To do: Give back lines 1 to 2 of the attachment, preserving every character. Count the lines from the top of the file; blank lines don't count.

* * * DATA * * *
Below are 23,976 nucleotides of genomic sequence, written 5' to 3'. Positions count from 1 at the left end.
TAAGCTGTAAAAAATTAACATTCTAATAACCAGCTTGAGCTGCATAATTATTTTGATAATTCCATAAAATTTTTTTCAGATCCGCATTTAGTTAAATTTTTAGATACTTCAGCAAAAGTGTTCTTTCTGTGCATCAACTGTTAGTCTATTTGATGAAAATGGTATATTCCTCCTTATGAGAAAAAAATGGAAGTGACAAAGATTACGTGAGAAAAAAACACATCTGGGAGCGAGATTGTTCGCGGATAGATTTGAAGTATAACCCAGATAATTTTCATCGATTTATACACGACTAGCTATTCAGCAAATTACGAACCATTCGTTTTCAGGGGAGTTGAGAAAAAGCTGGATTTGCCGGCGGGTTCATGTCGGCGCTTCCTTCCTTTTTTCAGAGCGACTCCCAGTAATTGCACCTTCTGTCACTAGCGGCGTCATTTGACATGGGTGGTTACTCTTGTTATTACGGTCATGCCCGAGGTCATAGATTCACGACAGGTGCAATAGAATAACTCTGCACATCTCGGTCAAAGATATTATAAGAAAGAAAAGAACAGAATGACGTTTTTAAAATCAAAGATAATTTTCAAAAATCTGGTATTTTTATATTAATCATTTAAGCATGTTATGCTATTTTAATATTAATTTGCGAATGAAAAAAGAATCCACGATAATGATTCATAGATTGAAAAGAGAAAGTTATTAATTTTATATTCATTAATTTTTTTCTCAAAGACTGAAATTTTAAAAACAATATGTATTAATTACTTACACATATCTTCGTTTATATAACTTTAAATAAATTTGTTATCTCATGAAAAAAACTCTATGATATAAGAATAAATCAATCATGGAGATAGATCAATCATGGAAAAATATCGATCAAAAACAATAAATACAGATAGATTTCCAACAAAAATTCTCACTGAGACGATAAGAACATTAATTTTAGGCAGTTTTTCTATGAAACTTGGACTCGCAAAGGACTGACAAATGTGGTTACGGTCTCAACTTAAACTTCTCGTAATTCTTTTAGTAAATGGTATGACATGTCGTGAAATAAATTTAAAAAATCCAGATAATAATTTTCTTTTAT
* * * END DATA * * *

Below are 23,976 nucleotides of genomic sequence, written 5' to 3'. Positions count from 1 at the left end.
TAAGCTGTAAAAAATTAACATTCTAATAACCAGCTTGAGCTGCATAATTATTTTGATAATTCCATAAAATTTTTTTCAGATCCGCATTTAGTTAAATTTTTAGATACTTCAGCAAAAGTGTTCTTTCTGTGCATCAACTGTTAGTCTATTTGATGAAAATGGTATATTCCTCCTTATGAGAAAAAAATGGAAGTGACAAAGATTACGTGAGAAAAAAACACATCTGGGAGCGAGATTGTTCGCGGATAGATTTGAAGTATAACCCAGATAATTTTCATCGATTTATACACGACTAGCTATTCAGCAAATTACGAACCATTCGTTTTCAGGGGAGTTGAGAAAAAGCTGGATTTGCCGGCGGGTTCATGTCGGCGCTTCCTTCCTTTTTTCAGAGCGACTCCCAGTAATTGCACCTTCTGTCACTAGCGGCGTCATTTGACATGGGTGGTTACTCTTGTTATTACGGTCATGCCCGAGGTCATAGATTCACGACAGGTGCAATAGAATAACTCTGCACATCTCGGTCAAAGATATTATAAGAAAGAAAAGAACAGAATGACGTTTTTAAAATCAAAGATAATTTTCAAAAATCTGGTATTTTTATATTAATCATTTAAGCATGTTATGCTATTTTAATATTAATTTGCGAATGAAAAAAGAATCCACGATAATGATTCATAGATTGAAAAGAGAAAGTTATTAATTTTATATTCATTAATTTTTTTCTCAAAGACTGAAATTTTAAAAACAATATGTATTAATTACTTACACATATCTTCGTTTATATAACTTTAAATAAATTTGTTATCTCATGAAAAAAACTCTATGATATAAGAATAAATCAATCATGGAGATAGATCAATCATGGAAAAATATCGATCAAAAACAATAAATACAGATAGATTTCCAACAAAAATTCTCACTGAGACGATAAGAACATTAATTTTAGGCAGTTTTTCTATGAAACTTGGACTCGCAAAGGACTGACAAATGTGGTTACGGTCTCAACTTAAACTTCTCGTAATTCTTTTAGTAAATGGTATGACATGTCGTGAAATAAATTTAAAAAATCCAGATAATAATTTTCTTTTAT